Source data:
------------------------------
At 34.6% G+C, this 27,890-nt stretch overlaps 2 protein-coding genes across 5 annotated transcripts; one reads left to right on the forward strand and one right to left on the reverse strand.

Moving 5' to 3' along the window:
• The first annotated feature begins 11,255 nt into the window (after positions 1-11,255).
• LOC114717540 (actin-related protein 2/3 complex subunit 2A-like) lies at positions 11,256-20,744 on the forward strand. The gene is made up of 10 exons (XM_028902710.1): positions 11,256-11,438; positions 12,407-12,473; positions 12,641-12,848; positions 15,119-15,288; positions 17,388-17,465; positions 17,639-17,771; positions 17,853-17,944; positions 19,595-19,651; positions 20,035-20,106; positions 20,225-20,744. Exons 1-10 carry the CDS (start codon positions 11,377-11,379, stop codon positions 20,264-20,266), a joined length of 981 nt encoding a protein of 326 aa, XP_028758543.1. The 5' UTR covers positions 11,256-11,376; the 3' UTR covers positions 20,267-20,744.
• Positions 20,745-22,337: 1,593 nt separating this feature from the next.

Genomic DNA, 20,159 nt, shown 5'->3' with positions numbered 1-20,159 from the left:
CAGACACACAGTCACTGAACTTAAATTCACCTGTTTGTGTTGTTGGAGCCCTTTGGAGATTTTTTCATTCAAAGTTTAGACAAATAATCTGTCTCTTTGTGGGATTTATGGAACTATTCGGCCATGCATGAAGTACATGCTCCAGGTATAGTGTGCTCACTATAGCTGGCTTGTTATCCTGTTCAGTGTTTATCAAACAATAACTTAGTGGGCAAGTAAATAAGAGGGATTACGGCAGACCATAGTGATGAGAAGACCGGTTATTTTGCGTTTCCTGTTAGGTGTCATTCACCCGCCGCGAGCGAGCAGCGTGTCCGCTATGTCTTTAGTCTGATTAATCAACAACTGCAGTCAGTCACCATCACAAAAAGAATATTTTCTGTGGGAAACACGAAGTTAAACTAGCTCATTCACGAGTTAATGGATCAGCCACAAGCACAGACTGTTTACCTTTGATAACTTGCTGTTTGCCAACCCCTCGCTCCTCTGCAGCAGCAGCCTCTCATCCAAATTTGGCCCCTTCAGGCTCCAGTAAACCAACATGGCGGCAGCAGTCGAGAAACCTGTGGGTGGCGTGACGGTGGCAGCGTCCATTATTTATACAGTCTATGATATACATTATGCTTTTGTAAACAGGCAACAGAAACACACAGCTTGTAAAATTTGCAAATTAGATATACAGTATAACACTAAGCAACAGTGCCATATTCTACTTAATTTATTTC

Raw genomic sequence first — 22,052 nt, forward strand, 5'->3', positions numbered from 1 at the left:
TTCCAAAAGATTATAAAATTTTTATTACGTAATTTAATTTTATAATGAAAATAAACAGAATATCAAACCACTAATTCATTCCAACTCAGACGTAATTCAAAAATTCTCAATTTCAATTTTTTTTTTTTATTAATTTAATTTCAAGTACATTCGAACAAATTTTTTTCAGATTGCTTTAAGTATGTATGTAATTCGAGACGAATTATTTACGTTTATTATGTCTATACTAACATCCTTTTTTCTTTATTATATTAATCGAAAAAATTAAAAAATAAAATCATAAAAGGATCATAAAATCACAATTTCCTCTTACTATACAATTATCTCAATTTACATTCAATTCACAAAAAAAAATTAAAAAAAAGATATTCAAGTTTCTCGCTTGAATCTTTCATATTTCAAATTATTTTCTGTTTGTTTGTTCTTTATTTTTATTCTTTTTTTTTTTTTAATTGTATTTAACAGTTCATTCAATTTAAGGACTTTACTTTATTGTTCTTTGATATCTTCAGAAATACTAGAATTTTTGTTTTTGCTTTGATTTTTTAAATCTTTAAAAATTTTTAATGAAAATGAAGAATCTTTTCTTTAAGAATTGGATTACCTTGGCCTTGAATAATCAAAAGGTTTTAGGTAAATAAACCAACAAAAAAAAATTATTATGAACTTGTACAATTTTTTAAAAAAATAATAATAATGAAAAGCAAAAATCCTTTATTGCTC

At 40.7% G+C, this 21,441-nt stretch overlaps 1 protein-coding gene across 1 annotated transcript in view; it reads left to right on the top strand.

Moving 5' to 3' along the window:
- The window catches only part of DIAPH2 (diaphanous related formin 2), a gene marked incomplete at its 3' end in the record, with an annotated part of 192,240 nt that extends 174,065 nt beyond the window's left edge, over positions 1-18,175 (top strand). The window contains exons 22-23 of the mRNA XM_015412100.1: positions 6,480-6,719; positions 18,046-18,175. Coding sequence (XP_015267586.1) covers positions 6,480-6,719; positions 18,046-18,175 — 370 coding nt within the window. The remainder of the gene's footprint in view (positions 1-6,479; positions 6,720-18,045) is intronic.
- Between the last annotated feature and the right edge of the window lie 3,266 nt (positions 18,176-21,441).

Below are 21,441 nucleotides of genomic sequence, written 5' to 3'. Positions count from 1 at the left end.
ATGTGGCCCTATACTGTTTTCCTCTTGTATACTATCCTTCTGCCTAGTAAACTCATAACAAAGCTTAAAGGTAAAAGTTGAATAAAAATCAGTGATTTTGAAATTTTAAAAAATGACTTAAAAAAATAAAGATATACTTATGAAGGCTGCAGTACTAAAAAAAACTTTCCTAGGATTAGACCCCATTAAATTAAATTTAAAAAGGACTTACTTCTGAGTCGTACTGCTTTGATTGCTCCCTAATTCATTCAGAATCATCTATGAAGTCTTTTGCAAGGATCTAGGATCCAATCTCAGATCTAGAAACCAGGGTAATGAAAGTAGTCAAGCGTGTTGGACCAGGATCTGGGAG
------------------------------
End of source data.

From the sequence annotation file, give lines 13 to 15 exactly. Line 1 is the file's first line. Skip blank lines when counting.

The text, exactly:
- Between the last annotated feature and the right edge of the window lie 3,266 nt (positions 18,176-21,441).

Below are 21,441 nucleotides of genomic sequence, written 5' to 3'. Positions count from 1 at the left end.
ATGTGGCCCTATACTGTTTTCCTCTTGTATACTATCCTTCTGCCTAGTAAACTCATAACAAAGCTTAAAGGTAAAAGTTGAATAAAAATCAGTGATTTTGAAATTTTAAAAAATGACTTAAAAAAATAAAGATATACTTATGAAGGCTGCAGTACTAAAAAAAACTTTCCTAGGATTAGACCCCATTAAATTAAATTTAAAAAGGACTTACTTCTGAGTCGTACTGCTTTGATTGCTCCCTAATTCATTCAGAATCATCTATGAAGTCTTTTGCAAGGATCTAGGATCCAATCTCAGATCTAGAAACCAGGGTAATGAAAGTAGTCAAGCGTGTTGGACCAGGATCTGGGAG